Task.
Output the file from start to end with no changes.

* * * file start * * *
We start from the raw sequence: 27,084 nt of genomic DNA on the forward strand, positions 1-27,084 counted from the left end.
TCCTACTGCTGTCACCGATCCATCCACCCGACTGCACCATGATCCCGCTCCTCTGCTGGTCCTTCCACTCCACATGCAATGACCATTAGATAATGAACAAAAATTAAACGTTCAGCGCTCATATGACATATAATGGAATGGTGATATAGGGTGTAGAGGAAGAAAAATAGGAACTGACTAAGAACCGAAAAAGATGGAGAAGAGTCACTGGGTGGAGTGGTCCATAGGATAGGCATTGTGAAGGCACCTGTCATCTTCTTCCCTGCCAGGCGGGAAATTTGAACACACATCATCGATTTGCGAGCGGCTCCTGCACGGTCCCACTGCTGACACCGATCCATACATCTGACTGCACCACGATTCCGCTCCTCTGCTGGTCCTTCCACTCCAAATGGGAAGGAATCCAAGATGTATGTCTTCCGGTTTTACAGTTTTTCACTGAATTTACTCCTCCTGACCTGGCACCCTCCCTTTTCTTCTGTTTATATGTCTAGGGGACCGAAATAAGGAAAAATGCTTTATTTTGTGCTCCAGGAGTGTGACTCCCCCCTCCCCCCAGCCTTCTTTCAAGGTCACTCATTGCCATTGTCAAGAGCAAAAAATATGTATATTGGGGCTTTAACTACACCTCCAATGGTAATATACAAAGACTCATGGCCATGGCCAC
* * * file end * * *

We start from the raw sequence: 27,084 nt of genomic DNA on the forward strand, positions 1-27,084 counted from the left end.
TCCTACTGCTGTCACCGATCCATCCACCCGACTGCACCATGATCCCGCTCCTCTGCTGGTCCTTCCACTCCACATGCAATGACCATTAGATAATGAACAAAAATTAAACGTTCAGCGCTCATATGACATATAATGGAATGGTGATATAGGGTGTAGAGGAAGAAAAATAGGAACTGACTAAGAACCGAAAAAGATGGAGAAGAGTCACTGGGTGGAGTGGTCCATAGGATAGGCATTGTGAAGGCACCTGTCATCTTCTTCCCTGCCAGGCGGGAAATTTGAACACACATCATCGATTTGCGAGCGGCTCCTGCACGGTCCCACTGCTGACACCGATCCATACATCTGACTGCACCACGATTCCGCTCCTCTGCTGGTCCTTCCACTCCAAATGGGAAGGAATCCAAGATGTATGTCTTCCGGTTTTACAGTTTTTCACTGAATTTACTCCTCCTGACCTGGCACCCTCCCTTTTCTTCTGTTTATATGTCTAGGGGACCGAAATAAGGAAAAATGCTTTATTTTGTGCTCCAGGAGTGTGACTCCCCCCTCCCCCCAGCCTTCTTTCAAGGTCACTCATTGCCATTGTCAAGAGCAAAAAATATGTATATTGGGGCTTTAACTACACCTCCAATGGTAATATACAAAGACTCATGGCCATGGCCAC